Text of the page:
2. Simple Example

2.1. Project and Entity

Create a java Project. Create a folder "lib" and place the required JPA jars and derby.jar into this folder.
 
package web.com.jpamodel;

import javax.persistence.Entity;
import javax.persistence.GeneratedValue;
import javax.persistence.GenerationType;
import javax.persistence.Id;

@Entity
public class DoSomething{
    @Id
    @GeneratedValue(strategy = GenerationType.IDENTITY)
    private Long i;
    private String a;
    private String b;

    public String getA() {
        return summary;
    }

    public void setA(String A) {
        this.summary = summary;
    }

    public String getB() {
        return description;
    }

    public void setB(String B) {
        this.description = description;
    }


}

3. Relationship Example

Create a Java project, create again a folder "lib" and place the required JPA jars and derby.jar into this folder.

  package web.com.jpamodel;

import java.util.ArrayList;
import java.util.List;

import javax.persistence.Entity;
import javax.persistence.GeneratedValue;
import javax.persistence.GenerationType;
import javax.persistence.Id;
import javax.persistence.OneToMany;

@Entity
public class Family {
    @Id
    @GeneratedValue(strategy = GenerationType.TABLE)
    private int id;
    private String description;

    @OneToMany(mappedBy = "family")
    private final List members = new ArrayList();

    public int getId() {
        return id;
    }

    public void setId(int id) {
        this.id = id;
    }

    public String getDescription() {
        return description;
    }

    public void setDescription(String description) {
        this.description = description;
    }

    public List getMembers() {
        return members;
    }

}

/**********************************************************************/
 package web.com.jpamodel;

import java.util.ArrayList;
import java.util.List;

import javax.persistence.Entity;
import javax.persistence.GeneratedValue;
import javax.persistence.GenerationType;
import javax.persistence.Id;
import javax.persistence.ManyToOne;
import javax.persistence.OneToMany;
import javax.persistence.Transient;

@Entity
public class Person {
    @Id
    @GeneratedValue(strategy = GenerationType.TABLE)
    private String id;
    private String firstName;
    private String lastName;

    private Family family;

    private String nonsenseField = "";

    private List jobList = new ArrayList();

    public String getId() {
        return id;
    }

    public void setId(String Id) {
        this.id = Id;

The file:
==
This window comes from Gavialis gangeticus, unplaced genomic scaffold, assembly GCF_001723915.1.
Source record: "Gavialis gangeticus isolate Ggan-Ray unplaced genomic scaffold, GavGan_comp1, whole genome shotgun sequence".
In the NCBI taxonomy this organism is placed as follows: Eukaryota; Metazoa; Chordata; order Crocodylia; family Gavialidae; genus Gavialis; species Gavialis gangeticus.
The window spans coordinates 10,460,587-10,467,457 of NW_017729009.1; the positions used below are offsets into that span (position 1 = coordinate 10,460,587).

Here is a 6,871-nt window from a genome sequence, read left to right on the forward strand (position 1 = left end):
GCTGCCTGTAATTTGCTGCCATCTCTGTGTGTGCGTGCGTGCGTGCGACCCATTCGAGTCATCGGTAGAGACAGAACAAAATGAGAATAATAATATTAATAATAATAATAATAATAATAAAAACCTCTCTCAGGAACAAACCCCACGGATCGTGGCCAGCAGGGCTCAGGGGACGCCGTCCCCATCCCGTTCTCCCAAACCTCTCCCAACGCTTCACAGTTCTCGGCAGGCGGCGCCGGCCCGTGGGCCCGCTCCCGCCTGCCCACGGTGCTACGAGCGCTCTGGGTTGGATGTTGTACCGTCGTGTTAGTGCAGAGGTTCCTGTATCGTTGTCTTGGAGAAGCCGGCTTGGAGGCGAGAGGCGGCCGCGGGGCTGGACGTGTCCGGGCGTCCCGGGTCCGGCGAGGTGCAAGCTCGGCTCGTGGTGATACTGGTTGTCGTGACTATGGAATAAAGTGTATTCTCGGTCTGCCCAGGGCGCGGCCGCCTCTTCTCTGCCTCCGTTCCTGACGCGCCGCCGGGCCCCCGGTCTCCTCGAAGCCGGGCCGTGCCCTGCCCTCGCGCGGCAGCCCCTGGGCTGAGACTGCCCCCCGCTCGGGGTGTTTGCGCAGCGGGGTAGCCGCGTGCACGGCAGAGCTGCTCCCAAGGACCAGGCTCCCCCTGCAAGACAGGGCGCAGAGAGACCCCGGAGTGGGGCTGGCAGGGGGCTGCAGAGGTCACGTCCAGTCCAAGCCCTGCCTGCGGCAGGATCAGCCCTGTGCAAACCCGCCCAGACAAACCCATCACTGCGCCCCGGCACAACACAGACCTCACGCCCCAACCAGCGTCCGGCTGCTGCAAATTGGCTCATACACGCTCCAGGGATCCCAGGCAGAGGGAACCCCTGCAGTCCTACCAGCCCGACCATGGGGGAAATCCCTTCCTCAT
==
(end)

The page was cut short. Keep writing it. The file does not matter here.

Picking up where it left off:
}

    public String getFirstName() {
        return firstName;
    }

    public void setFirstName(String firstName) {
        this.firstName = firstName;
    }

    // Leave the standard column name of the table
    public String getLastName() {
        return lastName;
    }

    public void setLastName(String lastName) {
        this.lastName = lastName;
    }

    @ManyToOne
    public Family getFamily() {
        return family;
    }

    public void setFamily(Family family) {
        this.family = family;
    }

    @Transient
    public String getNonsenseField() {
        return nonsenseField;
    }

    public void setNonsenseField(String nonsenseField) {
        this.nonsenseField = nonsenseField;
    }

    @OneToMany
    public List getJobList() {
        return this.jobList;
    }

    public void setJobList(List nickName) {
        this.jobList = nickName;
    }

}
 
/***********************************************************************/
 
package web.com.jpamodel;


import javax.persistence.Entity;
import javax.persistence.GeneratedValue;
import javax.persistence.GenerationType;
import javax.persistence.Id;

@Entity
public class Job {
    @Id
    @GeneratedValue(strategy = GenerationType.TABLE)
    private int id;
    private double salery;
    private String jobDescr;

    public int getId() {
        return id;
    }

    public void setId(int id) {
        this.id = id;
    }

    public double getSalery() {
        return salery;
    }

    public void setSalery(double salery) {
        this.salery = salery;
    }

    public String getJobDescr() {
        return jobDescr;
    }

    public void setJobDescr(String jobDescr) {
        this.jobDescr = jobDescr;
    }